A Chapter 7 trustee is assigned to your case by the U.S. Trustee from a “panel” of local Chapter 7 trustees. Your attorney cannot influence which trustee you get.

The Chapter 13 Trustee

This trustee is deeply involved in your case from its beginning to its end. Because there is usually only one “standing” Chapter 13 trustee assigned to any particular geographic area, your attorney will know in advance who it will be (unlike with Chapter 7 trustees). The Chapter 13 trustee—usually assisted by a staff attorney or two and a number of employees—reviews the Chapter 13 payment plan proposed by you and your attorney, presides at your “meeting of creditors,” and may raise objections to your plan with the bankruptcy judge. Then once a plan is approved by the court—sometimes with adjustments to it to meet any trustee objections—the trustee receives your plan payments and distributes them to the creditors as designated under your plan. The trustee can also file motions at court if you do not make payments as required by your plan or do not meet some other requirements. The trustee also tells the court when you have successfully completed all your plan requirements so that your remaining debts can be discharged and your case closed.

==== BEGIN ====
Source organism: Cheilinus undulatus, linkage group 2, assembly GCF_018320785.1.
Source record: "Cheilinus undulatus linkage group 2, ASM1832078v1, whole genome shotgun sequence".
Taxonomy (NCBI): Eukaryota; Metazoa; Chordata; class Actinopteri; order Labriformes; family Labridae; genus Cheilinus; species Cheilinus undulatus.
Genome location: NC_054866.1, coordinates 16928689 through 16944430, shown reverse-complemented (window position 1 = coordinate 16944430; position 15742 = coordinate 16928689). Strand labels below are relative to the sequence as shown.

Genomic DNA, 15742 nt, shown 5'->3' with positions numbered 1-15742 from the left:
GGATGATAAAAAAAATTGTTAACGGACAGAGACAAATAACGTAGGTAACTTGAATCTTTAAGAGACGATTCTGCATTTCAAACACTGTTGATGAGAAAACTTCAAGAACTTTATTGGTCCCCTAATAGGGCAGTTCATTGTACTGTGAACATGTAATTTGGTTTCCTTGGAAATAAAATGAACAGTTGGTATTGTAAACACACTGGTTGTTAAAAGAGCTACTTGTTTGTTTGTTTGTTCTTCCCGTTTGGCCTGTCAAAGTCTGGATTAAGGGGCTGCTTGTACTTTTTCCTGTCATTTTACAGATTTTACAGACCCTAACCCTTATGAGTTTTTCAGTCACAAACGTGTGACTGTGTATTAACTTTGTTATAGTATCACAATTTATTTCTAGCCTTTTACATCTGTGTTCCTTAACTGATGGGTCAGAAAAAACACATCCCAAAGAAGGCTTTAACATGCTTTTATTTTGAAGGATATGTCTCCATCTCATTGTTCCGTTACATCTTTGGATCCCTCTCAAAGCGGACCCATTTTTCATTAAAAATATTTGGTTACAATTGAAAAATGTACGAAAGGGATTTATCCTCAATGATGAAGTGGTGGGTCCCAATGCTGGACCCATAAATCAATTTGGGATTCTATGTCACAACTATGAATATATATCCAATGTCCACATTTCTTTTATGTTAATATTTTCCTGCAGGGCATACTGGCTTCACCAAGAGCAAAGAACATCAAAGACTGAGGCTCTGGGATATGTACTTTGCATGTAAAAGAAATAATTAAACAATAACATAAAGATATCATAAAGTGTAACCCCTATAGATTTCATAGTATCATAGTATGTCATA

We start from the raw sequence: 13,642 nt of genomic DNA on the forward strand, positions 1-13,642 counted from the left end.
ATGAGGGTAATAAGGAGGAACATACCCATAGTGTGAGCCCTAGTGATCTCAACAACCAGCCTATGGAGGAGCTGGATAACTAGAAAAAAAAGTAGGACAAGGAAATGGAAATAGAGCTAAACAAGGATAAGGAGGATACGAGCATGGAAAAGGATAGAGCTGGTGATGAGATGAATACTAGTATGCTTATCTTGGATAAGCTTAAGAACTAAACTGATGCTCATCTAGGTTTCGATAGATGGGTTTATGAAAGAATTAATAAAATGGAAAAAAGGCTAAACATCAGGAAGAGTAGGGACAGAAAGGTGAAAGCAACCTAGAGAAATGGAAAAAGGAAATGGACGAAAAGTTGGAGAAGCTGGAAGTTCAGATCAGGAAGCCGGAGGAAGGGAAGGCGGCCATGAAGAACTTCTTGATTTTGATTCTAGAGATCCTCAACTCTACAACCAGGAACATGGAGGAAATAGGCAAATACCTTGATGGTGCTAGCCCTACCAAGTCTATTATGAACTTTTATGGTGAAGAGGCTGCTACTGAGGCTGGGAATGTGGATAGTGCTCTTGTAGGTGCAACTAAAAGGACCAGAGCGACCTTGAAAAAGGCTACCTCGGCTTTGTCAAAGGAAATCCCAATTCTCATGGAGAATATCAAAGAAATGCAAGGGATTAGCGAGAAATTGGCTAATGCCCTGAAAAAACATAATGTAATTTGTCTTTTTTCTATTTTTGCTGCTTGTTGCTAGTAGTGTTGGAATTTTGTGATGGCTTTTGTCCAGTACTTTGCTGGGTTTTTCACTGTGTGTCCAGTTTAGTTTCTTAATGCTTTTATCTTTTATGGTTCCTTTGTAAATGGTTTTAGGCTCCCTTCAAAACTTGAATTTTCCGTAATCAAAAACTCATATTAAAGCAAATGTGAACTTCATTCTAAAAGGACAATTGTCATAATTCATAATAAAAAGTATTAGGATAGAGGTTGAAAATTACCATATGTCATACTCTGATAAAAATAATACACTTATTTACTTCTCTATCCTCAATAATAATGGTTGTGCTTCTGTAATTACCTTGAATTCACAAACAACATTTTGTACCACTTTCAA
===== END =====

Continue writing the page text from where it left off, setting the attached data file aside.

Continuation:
The Chapter 13 trustee has a number of different roles, some of which are at least somewhat contradictory. His or her job is to maximize how much your creditors get paid by you, but at the same time usually he or she genuinely wants you to complete your case successfully. And different Chapter 13 trustees balance these conflicting roles differently. So talk to your attorney about how you should treat your own trustee as a “friend” versus as a “foe.”